Saturday, 23 April 2016

The year begins to unfold - developments on all fronts.

Apple Vale Fortune
 It's been a while since the National Show, and Spring finally arrived - though it's taking a while to warm up, we have had plenty of dry days. The paddocks are beginning to look well, particularly the rested ones. 'Magic Day' , when the grass grows at a faster rate than the alpacas are eating eat is not yet perceptable, but areas that I re-seeded for repairs are sprouting. We have fertilized each paddock in rotation, and next we have to tackle the weeds that are pushing ahead.

The herd have been given another ADE vitamin 'shot', which we hope will be the last until the autumn, but we just have to see how the summer goes.

We had a photo-shoot for a young model who is creating a promotional portfolio, and she brought her photographer to our farm to use the alpacas in some of her scenes.

Since the New Year, we have had visitors in the B & B Studio from California, Austria, Singapore, Estonia, all over the UK, and a couple from Venezuela and Santa Fe - they all enjoyed a tour of the alpaca paddocks, and seeing how we (Joy) uses the fleece to make unique, luxury, felted and alpaca wool garments.

I have started creating a new shelter for one paddock - as usual for me, it will be a bespoke shelter suited to the aspect of the paddock - I enjoy the creative design and build aspect - I also have plans in my head for another shelter in an adjoining paddock, which received an early boost when our village hall had it's 25mm Maple floor replaced, and I rescued 8 panels destined for Her Majesties bonfire beacon, so I now have to design that shelter around these heavy panels!

Closer to home, I've discovered several bird nests - firstly, a Hedge Sparrow (Dunnock) nest with white alpaca fleece lining was particularly exciting, these two chicks have now fledged and are hopefully surviving -
Fleece-lined nest.
Faces only a mother could love!

secondly, we currently have a pair of Blackbird chicks in the same hedge - and thirdly, I found a fascinating nest lying under some trees in the paddock, which I suspect had been knocked out of a small tree by an alpaca. It is like a soft pillow, the size of a melon, with an outer casing of moss, lichen and strands of spider web, stuffed with hen and duck feathers, which I believe would have been built by a Long-Tailed Tit.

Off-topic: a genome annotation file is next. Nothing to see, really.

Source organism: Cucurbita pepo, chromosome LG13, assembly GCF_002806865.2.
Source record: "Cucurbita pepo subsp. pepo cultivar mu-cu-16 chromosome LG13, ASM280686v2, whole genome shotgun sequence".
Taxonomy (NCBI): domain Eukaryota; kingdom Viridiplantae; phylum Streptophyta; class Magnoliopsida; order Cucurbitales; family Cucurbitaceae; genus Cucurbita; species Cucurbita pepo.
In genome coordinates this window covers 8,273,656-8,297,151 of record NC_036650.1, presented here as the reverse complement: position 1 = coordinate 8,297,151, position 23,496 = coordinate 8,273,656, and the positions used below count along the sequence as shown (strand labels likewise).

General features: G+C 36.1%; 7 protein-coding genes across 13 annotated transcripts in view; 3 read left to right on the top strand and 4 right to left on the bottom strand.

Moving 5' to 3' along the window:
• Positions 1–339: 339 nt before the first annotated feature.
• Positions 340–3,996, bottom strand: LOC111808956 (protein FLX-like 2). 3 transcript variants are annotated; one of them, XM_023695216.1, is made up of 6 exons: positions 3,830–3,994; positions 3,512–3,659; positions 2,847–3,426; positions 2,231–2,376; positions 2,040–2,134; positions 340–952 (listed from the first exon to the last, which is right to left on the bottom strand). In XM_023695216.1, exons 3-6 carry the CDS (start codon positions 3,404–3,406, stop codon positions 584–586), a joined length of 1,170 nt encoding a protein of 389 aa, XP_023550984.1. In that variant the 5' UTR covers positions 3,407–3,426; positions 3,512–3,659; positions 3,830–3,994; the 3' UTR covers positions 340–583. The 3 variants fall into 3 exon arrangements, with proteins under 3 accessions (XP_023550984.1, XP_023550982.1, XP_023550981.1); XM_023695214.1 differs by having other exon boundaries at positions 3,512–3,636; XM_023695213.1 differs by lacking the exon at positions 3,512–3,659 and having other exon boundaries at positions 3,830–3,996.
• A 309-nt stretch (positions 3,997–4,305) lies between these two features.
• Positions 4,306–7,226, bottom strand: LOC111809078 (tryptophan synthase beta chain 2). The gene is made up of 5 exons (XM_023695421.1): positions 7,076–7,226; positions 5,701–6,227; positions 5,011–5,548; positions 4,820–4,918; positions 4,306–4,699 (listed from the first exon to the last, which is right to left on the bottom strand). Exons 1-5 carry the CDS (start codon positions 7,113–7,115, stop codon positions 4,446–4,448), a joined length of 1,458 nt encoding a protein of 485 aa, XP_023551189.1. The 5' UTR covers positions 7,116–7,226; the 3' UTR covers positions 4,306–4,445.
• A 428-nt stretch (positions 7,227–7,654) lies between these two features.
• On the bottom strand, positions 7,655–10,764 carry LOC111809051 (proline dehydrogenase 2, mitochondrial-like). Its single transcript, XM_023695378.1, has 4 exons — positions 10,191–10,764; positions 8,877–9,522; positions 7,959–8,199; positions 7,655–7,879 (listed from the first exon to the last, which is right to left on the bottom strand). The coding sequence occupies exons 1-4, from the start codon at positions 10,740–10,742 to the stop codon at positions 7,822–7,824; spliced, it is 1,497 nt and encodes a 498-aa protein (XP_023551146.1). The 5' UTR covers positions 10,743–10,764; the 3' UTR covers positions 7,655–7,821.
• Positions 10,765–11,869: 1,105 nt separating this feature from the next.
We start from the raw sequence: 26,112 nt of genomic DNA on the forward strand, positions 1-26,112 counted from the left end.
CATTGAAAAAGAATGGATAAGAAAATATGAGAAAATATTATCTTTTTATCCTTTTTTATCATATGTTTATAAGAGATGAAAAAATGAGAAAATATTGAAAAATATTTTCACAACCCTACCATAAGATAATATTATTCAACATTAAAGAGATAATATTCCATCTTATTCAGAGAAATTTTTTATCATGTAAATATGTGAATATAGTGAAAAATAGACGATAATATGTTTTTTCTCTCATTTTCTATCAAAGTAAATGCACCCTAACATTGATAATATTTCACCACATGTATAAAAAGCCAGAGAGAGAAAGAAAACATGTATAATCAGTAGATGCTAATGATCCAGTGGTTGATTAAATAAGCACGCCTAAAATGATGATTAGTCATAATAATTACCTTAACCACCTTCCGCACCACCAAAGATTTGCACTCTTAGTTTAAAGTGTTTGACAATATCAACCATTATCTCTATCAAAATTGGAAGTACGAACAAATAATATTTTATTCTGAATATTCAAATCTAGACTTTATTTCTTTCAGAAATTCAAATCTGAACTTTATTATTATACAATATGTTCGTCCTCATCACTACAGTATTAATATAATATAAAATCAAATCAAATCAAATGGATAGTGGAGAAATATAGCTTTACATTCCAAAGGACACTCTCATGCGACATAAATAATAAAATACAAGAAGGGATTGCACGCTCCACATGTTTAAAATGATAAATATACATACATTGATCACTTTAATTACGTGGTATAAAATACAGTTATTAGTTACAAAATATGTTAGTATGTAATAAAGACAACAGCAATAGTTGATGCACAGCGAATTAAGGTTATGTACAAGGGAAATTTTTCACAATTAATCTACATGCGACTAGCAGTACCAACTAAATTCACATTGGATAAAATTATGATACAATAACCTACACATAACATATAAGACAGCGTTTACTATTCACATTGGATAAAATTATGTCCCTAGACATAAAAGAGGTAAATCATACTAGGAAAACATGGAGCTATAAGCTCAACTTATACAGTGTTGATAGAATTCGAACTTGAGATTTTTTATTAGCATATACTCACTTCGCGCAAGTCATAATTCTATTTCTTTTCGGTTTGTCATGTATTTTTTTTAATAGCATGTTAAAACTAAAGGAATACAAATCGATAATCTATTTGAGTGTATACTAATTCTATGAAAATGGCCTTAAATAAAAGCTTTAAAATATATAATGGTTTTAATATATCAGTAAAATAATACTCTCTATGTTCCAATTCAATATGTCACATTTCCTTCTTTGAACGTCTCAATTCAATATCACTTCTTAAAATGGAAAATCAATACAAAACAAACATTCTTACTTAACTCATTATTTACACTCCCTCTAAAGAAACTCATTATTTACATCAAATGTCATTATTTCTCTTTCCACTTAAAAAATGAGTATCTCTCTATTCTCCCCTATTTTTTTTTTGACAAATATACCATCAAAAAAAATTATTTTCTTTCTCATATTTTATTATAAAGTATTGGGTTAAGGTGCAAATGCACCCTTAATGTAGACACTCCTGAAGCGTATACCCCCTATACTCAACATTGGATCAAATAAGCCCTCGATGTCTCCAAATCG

Nest of a Long-Tailed tit, with feather stuffing.

In the paddocks, a Kestrel has been ever-present for several weeks now, flitting from fence-post to shelter roof and dropping to the ground then back again, as I've gone about my tasks.
Easter bonnet.

A new hay feeder that I made.

We are now one week from the first of three local alpaca shows, a busy month of to-ing and fro-ing, and seeing so many of our friends in the alpaca community, followed closely by new cria, shearing, and new breeding decisions to be made and so on.
Three mums-to-be, plus one (Florina) to start this year.
Each birth that we anticipate, has a significance to the mating: from new genetics, a new colour, an advance in the genetic mix, and a new beginning, each is anticipated with growing excitement!


  1. Looking good Dave. See you next weekend.

  2. Looking good Dave. See you next weekend.

  3. Love the bespoke hay feeder - there's a business opportunity there! Good luck with the forthcoming shows. Shirley & Robbie

  4. Glad to hear that the B&B is such a success. Good luck at the show.